You start as a beat cop (think of these as your training missions), but soon move up to traffic. No, you aren't a meter maid. Traffic means you're investigating cases involving cars. Like, when a woman mysteriously runs her car off an embankment. Just because it starts off seeming like an accident, it grows into a case about Hollywood corruption, rape and pornography . Playing a good guy means the corrosion around you stands out even more. Expect cases to get dirty, for the guilty to be disgusting, for you to be the light illuminating the darkest, dingiest corners of L.A.


Each desk you serve on has a set of specific cases (all based on real cases from the '40s) that must be solved in order for you to earn a promotion. Okay, so I hope you are sitting (do you read IGN standing up?), because this might come as a bit of a shock. At its core, if you really boil it down to its essence, L.A. Noire is an old-school adventure game. That's right, Rockstar made a throwback to classic PC adventure gaming. Of course, use of some cool new technology completely revolutionizes many of the old concepts of an adventure game and make for something fresh, new and full of possibility.

Investigations start with a visit to the crime scene. Here is where the adventure-game roots really show. You can search the scene, pick up objects that might be of interest, scribble clues into your notebook and try to piece together the events that led to the crime. Often you'll find evidence laid out for you at the scene when you arrive from officers who arrived earlier, and you can pick these up and examine them in detail to find clues.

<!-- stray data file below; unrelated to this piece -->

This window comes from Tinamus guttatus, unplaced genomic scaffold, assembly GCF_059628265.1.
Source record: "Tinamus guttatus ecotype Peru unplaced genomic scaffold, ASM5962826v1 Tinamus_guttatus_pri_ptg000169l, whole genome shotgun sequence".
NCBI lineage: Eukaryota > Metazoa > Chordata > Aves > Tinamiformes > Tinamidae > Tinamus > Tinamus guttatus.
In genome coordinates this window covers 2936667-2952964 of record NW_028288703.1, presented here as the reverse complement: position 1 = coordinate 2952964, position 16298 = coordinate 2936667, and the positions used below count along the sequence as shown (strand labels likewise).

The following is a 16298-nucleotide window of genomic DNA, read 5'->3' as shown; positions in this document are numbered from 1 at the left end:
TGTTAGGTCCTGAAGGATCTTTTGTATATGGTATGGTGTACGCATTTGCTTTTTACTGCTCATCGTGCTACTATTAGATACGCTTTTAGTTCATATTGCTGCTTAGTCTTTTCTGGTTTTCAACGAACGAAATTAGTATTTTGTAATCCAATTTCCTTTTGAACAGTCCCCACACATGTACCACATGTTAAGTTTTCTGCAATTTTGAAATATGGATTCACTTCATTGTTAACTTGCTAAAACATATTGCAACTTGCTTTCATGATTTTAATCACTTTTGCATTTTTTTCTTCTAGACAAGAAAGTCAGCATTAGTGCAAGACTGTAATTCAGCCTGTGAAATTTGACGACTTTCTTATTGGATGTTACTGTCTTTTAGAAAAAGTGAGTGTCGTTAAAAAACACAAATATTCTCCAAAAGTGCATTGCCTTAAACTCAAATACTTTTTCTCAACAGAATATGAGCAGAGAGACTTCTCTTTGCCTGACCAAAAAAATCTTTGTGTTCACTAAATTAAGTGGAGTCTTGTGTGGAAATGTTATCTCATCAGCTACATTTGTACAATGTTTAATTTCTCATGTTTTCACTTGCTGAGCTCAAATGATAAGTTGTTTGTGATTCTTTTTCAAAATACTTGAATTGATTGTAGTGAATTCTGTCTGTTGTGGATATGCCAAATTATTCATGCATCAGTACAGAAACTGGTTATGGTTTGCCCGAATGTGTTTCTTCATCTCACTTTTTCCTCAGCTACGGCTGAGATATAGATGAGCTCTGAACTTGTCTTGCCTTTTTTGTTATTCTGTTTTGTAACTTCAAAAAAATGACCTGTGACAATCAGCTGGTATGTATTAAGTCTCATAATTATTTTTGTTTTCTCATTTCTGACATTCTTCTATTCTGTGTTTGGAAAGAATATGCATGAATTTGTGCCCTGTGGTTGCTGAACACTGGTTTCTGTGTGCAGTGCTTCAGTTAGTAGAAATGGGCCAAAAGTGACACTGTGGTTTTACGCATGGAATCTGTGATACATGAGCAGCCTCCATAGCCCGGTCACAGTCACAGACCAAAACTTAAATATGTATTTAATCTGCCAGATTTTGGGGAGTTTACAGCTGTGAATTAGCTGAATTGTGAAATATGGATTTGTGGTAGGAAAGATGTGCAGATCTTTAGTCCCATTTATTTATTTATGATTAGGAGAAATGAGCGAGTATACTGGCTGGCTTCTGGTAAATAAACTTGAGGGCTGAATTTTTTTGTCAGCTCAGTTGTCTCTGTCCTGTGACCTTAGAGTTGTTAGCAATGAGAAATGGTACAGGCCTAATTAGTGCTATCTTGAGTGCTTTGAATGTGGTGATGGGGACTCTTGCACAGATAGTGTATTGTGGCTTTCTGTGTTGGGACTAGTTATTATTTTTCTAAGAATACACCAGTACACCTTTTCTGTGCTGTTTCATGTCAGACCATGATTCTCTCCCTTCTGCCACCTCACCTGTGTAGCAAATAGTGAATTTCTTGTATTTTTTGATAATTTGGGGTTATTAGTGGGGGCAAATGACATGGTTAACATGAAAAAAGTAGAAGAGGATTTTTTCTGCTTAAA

You'll have the chance to search other areas during your investigation, and the objects of interest there can be less obvious. When in the "search" mode, the music changes and will continue to play until you have found everything of interest at the scene. You don't have to find it all, but the more evidence you collect, the easier it will be to narrow your suspect list. There are some assists here, including subtle piano chimes when you near a clue and easier difficulties that have your partners more or less holding your hand.